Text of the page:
With this vignette the play suggests things did not have to be as they were, blaming a confluence of media, politics, police brutality, and the military.
One witness, Tom Oleckowski, describes police shooting out streetlights, plunging neighborhoods into darkness, simultaneously encouraging looting and hiding their brutality.
Bookseller and civil rights activist Ed Vaughn recounts police ransacking his black power establishment, Vaughn’s Bookstore. Another witness, Ron Hewitt, a key black city official in Detroit Mayor Jerome Cavanagh's administration, remembers a photographer encouraging a crowd to throw bricks at police.
The National Guard’s inexperience—one witness says they engaged in shootouts among themselves—added more mayhem.
Only the 82nd Airborne, represented by black soldier and Detroit native, Willie Toone, comes out well. Toone said, “There was something about blacks communicating with other blacks,” creating a different outcome wherever they deployed.
Media racism and sexism are highlighted by Susan Watson of the Detroit Free Press who went on to become its first female editor. Played by Katie Fullerton, she fought editors she claimed under-reported violence by the largely white police force to promote a sense of racial harmony even as the conflict raged.
In gruesome detail, Fullerton also interprets nurse Vivian Dortch describing a 12-year-old boy brought in by the police dead on arrival.
He was paraded on an ironing board, simultaneously transportation and proof of his having allegedly looted—justification for the police killing him. “What use would a 12-year-old boy have for an ironing board?” she says, going on to describe bayonet wounds of countless victims, dead and surviving.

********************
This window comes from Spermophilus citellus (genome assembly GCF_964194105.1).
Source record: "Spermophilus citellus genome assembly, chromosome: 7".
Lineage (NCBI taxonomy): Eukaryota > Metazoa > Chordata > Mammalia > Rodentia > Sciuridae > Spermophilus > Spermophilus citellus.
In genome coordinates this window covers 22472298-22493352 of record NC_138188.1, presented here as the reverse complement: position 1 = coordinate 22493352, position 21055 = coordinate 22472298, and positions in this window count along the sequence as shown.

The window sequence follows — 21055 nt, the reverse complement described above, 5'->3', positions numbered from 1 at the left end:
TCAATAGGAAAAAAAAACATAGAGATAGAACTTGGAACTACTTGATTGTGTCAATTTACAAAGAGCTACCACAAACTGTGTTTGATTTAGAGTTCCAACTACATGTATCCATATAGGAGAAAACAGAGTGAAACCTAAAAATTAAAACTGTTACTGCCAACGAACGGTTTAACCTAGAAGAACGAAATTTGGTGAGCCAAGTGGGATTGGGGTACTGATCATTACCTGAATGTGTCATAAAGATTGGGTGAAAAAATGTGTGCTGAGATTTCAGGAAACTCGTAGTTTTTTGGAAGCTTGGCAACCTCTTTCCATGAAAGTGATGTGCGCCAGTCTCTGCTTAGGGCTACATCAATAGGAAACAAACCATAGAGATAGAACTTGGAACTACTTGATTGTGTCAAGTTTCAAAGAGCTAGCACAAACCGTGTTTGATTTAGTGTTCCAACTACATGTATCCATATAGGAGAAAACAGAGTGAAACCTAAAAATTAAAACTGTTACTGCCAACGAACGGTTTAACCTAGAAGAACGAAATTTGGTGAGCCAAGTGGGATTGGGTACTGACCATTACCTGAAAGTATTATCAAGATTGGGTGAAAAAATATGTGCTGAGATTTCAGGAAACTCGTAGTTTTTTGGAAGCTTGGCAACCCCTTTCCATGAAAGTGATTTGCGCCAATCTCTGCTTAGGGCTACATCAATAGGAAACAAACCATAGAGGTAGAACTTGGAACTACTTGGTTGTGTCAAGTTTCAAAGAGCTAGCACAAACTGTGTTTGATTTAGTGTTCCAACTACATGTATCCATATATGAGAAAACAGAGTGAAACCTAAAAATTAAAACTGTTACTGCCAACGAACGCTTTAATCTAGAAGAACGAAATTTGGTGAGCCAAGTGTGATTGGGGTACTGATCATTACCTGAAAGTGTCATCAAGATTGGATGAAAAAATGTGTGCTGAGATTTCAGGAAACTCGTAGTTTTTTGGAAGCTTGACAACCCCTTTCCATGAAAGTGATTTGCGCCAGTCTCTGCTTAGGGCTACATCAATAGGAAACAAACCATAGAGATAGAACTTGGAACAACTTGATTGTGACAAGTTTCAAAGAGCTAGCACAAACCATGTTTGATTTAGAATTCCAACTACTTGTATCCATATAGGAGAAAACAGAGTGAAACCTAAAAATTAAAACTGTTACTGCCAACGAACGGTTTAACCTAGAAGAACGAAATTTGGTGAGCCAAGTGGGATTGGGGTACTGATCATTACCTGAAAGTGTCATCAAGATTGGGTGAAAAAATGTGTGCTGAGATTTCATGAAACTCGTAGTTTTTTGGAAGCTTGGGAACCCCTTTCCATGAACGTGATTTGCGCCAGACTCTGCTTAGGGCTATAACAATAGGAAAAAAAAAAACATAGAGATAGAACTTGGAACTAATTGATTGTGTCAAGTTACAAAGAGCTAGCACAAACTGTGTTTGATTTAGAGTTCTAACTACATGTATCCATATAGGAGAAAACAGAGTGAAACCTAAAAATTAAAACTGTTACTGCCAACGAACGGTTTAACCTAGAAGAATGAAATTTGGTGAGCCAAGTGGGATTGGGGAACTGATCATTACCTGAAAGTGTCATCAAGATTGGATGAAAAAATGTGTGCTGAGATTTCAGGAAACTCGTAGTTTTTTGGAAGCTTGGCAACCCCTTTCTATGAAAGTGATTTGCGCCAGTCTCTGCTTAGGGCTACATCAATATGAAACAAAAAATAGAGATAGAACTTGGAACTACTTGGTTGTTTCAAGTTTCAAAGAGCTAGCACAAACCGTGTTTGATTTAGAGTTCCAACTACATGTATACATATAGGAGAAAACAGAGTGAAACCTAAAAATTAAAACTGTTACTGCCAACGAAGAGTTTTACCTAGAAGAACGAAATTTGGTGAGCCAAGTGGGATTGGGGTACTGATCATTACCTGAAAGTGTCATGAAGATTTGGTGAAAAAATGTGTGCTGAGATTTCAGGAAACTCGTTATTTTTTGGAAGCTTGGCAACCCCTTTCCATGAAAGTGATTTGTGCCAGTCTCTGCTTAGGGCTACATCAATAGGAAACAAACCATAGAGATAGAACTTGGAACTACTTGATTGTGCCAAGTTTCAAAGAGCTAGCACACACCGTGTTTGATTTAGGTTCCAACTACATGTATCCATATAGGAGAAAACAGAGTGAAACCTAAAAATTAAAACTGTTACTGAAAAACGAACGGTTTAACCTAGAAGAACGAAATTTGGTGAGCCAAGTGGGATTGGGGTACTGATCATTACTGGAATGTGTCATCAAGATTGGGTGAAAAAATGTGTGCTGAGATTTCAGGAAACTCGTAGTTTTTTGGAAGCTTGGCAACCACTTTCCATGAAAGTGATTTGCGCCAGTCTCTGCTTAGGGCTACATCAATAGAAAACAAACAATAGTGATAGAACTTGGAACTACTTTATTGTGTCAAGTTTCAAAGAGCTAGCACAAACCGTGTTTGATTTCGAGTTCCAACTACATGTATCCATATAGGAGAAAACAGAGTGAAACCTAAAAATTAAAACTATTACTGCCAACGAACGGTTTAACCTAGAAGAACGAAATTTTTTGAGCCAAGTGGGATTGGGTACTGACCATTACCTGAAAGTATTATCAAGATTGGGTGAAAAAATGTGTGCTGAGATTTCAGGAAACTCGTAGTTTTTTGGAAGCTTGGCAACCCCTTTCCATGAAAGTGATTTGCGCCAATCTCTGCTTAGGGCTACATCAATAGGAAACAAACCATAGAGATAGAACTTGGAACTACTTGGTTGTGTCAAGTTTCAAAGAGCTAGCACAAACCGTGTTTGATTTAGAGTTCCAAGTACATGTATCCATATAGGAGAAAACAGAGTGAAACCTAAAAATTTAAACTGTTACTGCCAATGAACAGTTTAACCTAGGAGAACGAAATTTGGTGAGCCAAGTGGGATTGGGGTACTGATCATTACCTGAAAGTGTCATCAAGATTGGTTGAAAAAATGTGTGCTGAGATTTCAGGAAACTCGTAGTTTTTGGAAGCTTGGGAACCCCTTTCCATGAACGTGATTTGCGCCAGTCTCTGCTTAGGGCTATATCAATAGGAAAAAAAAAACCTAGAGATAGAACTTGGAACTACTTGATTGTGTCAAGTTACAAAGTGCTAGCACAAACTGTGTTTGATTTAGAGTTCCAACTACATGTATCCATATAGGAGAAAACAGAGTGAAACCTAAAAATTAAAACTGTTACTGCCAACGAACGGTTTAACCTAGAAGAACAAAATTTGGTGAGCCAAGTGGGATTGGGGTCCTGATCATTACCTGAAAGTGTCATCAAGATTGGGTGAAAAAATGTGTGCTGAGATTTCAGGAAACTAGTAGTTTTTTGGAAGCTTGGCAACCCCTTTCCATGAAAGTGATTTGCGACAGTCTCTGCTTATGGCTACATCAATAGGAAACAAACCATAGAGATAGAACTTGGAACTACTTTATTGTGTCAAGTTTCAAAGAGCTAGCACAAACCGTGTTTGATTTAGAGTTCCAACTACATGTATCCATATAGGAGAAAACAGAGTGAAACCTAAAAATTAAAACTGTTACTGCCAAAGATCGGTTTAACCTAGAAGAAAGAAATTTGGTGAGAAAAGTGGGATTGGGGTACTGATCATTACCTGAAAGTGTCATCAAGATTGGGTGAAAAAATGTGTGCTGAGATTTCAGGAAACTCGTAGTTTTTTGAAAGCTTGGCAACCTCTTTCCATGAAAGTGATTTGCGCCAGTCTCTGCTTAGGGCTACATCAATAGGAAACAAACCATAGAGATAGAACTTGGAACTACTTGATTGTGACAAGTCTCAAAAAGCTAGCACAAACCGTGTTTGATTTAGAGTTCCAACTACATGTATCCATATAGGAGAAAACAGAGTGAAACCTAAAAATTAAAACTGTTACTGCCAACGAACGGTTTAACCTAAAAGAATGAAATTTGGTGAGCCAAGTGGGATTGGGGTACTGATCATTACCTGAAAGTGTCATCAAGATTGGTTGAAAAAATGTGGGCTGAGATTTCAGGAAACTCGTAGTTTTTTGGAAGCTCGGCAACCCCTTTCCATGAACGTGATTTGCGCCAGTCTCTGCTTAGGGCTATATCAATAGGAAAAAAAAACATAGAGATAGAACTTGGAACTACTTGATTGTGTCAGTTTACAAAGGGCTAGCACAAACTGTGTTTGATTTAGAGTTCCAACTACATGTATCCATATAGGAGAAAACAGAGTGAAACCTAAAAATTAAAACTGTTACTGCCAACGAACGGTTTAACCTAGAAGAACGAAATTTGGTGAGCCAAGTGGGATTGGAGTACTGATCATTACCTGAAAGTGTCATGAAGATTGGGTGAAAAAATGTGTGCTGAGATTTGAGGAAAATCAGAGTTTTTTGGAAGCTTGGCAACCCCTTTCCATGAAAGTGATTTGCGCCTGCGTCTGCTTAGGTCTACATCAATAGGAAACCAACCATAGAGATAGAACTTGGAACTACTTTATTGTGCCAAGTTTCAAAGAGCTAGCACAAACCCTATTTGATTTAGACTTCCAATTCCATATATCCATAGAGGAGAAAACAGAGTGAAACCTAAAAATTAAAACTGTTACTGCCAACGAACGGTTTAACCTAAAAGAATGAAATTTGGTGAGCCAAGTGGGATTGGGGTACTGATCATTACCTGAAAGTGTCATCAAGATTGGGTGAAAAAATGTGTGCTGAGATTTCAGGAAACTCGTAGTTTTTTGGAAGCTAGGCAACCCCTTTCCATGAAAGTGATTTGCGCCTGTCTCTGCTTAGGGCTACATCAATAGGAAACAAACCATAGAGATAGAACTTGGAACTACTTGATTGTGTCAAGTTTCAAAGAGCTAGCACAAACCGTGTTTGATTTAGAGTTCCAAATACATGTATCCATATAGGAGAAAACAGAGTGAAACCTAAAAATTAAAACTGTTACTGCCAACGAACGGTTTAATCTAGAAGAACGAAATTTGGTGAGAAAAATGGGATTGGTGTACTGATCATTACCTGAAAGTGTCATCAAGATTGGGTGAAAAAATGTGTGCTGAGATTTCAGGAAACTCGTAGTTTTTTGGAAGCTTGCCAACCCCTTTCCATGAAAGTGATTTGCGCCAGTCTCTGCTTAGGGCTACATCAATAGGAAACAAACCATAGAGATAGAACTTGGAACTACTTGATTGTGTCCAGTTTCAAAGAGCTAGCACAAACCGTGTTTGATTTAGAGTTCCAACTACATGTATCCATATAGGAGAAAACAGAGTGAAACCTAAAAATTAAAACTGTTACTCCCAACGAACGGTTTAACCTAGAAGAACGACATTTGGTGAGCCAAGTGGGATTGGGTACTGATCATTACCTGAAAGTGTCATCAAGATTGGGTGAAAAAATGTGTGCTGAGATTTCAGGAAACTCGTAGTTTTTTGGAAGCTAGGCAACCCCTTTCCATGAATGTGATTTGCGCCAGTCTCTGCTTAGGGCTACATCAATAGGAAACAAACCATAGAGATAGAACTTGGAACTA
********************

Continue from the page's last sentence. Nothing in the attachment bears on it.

Another poignant testimony comes from Albert Wilson, a black teenager permanently paralyzed by the police, performed by Mike Sandusky.
There are likely to be comparisons between Dream Deferred: Detroit 1967 and Dominique Morisseau’s award-winning Detroit ’67, centered on a fictional family, its plot driven in part by Motown music. In a Q&A session in one recent performance, the actors said its use of actual accounts means Dream Deferred is the most truthful representation anyone will see.
White experiences are not lost. Melissa Beckwith plays an anonymous woman sheltering a homeless black family at her church’s request, getting death threats from her neighbors. Shocked by epithets she won’t repeat, she says, “I don’t know how people can live with themselves.”
Detroit was one of Johnson’s Model Cities, considered, at least to whites, racially progressive. It’s true Detroit’s blacks were among the country’s most well-off, with America’s highest rate of home ownership.
But this white notion of Detroit’s racial harmony is also placed within the context of turbulent, segregated times. Within a layered chorus claiming, “it wasn’t any one incident” leading to the riots, witnesses also tell us, “black Detroiters didn’t compare their lots in life to black Wattsonites and black Harlemites, or anyplace else.”
Instead, “black Detroiters compared their lot in life to white Detroiters, and that’s where blacks in Detroit came up short.” There was “a whole history of frustration and of anger and of bitterness, from a people who asked themselves, how long?”
Hewitt explains it through Detroit’s anti-black police brutality, invisible to whites. “The police truly are your protectors, but they are our oppressors. I understand how you feel about them, but you can’t understand how we feel about them. That’s the problem.”
It’s a point whites who see the play—according to stage manager Sarah Drum, half the audience—should take note of. In an age of Black Lives Matter and unpunished violence by law enforcement, 50 years later in America, little has changed.
Dream Deferred: Detroit 1967 is at Matrix Theatre Company, Detroit, Michigan, through July 15.